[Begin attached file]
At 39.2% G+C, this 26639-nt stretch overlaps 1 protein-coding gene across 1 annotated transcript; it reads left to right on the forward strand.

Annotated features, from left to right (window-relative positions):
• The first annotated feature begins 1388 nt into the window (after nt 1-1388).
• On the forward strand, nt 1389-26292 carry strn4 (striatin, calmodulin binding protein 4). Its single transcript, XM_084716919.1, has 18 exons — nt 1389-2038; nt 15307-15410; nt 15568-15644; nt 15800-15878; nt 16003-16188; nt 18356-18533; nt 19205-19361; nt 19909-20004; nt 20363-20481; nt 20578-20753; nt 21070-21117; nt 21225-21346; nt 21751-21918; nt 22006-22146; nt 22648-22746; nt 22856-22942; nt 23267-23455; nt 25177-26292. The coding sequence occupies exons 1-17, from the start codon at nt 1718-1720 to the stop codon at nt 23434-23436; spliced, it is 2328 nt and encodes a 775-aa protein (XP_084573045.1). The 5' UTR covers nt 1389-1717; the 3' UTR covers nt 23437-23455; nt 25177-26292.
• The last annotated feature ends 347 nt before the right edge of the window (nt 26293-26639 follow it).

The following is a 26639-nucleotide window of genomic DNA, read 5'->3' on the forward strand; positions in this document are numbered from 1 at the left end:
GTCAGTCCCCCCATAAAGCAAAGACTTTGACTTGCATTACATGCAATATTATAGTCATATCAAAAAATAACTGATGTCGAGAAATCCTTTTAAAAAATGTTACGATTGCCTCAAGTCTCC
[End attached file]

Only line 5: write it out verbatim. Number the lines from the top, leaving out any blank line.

• The last annotated feature ends 347 nt before the right edge of the window (nt 26293-26639 follow it).